(FROM THE ARTICLE: Rep. Jeanne Ives (R-Wheaton) brought up the irony of having unfit substitute teacher supervising a gym class. “Nobody says you have to hire them,” Sherer said. Sherer said the bill was about giving more rights back to local control. “I agree with that too; however you have issues here because once you leave it open to interpretation by the school district then you are absolutely opening it up for discrimination, because they forced someone to get a physical or they declined them because they felt like they were not physically fit enough for the position,” Ives said. “Then you put them (school districts) in a conundrum, you see.” Next comes workers’ compensation problems, Ive said, noting if a substitute gets injured doing an exercise they are not up for, the school district could become liable; however, Scherer said it is “about local control and it is as simple as that.” After Ives voted no and left the meeting, Rep. Robert Pritchard (R-Hinckley) sought clarification on the bill, asking if Sherer was looking to temporarily waive the licensing in an effort to get needed teachers sooner and was told no; he then asked if the “teachers association and management alliance” approved the bill. “There are no opponents,” Sherer said. Rep. David Olsen (R-Downers Grove) said he was confused. “Maybe I am the only confused one whether it is evidence of physical fitness or a physical where I go to my doctor and I get a physical,” Olsen said. Sherer said it is not about how many sit-ups a substitute can perform or times they can run around the block, it is a money issue, alleviating the ancillary educator from coming up with even more funds than necessary to be certified. “I respect the concerns Rep. Ives had about workers’ comp and such, but you are correct we do have a teacher shortage and I think we need to take some steps to address that shortage,” Olsen said. Rep. John Cavaletto (R-Salem) shared Ives’ apprehension. “I really don’t like that,” Cavaletto, adding though he understands the shortage, that should not be a reason to exclude some substitutes from mandates teachers themselves are required to follow. He then asked about the cost of a physical, which Sherer said could cost up to $400, but physical or not a substitute would have to be free of communicable disease. “How many of those are there I wonder,” Cavaletto said. Though he was not thrilled with the bill, Cavaletto said he would support the bill due to the teacher shortage. The panel approved HB4706 and the bill moved to the House floor.)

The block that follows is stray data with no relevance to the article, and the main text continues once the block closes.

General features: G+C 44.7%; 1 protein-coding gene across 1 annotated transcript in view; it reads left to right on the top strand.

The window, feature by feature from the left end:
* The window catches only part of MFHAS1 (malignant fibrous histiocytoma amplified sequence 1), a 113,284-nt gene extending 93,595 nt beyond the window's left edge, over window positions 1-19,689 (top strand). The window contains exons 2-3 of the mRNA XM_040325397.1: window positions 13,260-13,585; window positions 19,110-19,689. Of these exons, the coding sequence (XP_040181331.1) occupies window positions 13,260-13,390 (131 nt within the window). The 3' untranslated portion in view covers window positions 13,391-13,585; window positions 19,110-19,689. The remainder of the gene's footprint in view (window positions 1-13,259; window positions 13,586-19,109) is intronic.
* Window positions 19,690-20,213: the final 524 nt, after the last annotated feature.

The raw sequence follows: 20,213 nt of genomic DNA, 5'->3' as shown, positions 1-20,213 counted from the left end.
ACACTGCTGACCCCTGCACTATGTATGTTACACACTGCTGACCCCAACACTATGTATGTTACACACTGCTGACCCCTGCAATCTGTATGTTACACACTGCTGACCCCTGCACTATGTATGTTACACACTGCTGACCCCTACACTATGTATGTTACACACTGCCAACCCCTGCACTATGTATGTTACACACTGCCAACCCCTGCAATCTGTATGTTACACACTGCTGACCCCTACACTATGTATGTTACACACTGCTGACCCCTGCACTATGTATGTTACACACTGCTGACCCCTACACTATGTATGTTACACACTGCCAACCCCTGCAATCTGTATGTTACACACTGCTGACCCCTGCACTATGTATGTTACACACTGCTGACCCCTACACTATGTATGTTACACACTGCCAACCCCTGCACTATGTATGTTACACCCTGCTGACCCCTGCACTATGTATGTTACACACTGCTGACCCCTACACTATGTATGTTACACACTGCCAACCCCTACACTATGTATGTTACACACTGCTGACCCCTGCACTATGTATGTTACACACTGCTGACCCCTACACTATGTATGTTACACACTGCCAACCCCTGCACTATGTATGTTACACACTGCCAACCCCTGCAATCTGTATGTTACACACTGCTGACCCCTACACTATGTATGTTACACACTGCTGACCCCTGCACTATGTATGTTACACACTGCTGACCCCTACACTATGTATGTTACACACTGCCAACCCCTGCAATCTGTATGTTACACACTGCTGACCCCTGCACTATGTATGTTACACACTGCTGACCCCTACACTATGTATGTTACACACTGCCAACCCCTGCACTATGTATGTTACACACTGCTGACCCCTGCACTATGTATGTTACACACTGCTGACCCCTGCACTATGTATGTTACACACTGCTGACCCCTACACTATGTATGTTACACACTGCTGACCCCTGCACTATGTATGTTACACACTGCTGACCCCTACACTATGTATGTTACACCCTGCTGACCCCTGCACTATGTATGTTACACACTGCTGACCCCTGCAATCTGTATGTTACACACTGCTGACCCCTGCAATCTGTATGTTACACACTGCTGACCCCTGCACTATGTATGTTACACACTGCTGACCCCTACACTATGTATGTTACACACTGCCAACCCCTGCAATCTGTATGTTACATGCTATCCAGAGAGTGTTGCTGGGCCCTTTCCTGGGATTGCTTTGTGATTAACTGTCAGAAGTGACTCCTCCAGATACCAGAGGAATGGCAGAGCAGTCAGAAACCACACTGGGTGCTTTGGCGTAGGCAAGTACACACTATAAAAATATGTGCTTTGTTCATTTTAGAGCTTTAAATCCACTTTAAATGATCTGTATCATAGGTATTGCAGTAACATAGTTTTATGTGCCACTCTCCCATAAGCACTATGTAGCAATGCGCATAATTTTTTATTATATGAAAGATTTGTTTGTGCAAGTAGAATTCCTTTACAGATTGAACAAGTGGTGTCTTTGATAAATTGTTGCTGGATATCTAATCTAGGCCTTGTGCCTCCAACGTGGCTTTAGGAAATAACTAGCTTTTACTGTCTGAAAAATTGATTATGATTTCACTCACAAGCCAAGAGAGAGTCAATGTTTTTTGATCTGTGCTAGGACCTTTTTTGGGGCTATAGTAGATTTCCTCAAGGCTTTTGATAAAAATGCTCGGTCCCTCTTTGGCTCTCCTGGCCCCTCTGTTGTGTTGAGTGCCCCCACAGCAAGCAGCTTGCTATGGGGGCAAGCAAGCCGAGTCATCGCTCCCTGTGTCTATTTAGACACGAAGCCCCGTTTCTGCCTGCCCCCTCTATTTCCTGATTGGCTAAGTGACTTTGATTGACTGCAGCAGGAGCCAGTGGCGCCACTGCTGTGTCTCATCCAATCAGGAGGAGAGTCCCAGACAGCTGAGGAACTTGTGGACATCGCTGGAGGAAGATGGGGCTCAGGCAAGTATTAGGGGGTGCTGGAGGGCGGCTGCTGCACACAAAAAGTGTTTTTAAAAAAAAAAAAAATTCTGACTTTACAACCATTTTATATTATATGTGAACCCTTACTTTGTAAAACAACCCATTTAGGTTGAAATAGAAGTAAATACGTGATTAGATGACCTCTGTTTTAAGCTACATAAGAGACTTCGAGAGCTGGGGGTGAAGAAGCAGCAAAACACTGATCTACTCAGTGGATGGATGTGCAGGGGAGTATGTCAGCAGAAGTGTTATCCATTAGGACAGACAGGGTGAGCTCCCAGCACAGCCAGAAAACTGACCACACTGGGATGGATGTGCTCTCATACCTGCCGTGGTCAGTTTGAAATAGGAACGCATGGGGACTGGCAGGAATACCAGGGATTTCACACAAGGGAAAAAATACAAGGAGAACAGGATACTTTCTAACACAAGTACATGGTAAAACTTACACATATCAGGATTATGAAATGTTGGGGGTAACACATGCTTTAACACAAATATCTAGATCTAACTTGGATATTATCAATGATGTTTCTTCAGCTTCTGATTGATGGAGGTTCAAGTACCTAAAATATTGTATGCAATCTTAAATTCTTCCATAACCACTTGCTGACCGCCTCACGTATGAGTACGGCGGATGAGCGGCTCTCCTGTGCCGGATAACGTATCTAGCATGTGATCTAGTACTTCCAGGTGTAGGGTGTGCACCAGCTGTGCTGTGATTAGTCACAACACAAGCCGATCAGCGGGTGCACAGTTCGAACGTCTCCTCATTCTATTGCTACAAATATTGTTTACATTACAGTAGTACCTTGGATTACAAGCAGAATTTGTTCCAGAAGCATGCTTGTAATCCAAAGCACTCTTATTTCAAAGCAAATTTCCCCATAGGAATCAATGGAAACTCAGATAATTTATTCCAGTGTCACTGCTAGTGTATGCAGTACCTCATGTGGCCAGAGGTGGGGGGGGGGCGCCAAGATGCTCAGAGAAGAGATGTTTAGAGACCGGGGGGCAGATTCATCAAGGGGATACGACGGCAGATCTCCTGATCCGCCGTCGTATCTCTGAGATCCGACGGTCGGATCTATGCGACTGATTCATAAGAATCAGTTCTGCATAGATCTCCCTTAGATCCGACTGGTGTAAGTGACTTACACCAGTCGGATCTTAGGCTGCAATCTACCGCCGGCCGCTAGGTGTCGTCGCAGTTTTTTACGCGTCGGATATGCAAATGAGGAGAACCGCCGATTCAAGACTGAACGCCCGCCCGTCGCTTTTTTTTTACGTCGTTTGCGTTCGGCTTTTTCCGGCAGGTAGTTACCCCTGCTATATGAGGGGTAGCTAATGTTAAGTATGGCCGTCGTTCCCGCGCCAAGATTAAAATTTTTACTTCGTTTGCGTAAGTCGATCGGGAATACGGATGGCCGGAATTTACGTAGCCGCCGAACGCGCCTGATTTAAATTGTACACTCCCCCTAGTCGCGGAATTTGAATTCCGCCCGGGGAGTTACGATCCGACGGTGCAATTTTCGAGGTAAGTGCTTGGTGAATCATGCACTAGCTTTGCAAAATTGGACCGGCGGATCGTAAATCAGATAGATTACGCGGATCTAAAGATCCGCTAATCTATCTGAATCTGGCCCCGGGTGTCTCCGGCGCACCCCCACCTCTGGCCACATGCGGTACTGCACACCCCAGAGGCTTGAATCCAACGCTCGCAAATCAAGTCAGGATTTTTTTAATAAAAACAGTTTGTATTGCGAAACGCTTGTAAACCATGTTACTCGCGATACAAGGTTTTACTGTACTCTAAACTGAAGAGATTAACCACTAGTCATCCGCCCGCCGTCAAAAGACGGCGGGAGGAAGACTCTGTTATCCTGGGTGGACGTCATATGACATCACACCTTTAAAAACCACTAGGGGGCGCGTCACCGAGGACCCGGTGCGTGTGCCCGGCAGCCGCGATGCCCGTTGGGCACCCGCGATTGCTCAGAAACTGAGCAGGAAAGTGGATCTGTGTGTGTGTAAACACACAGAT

— “If we give them what they want, are there folks who can be helpful with positive statements, endorsements, etc.?” – KIRK ALLEN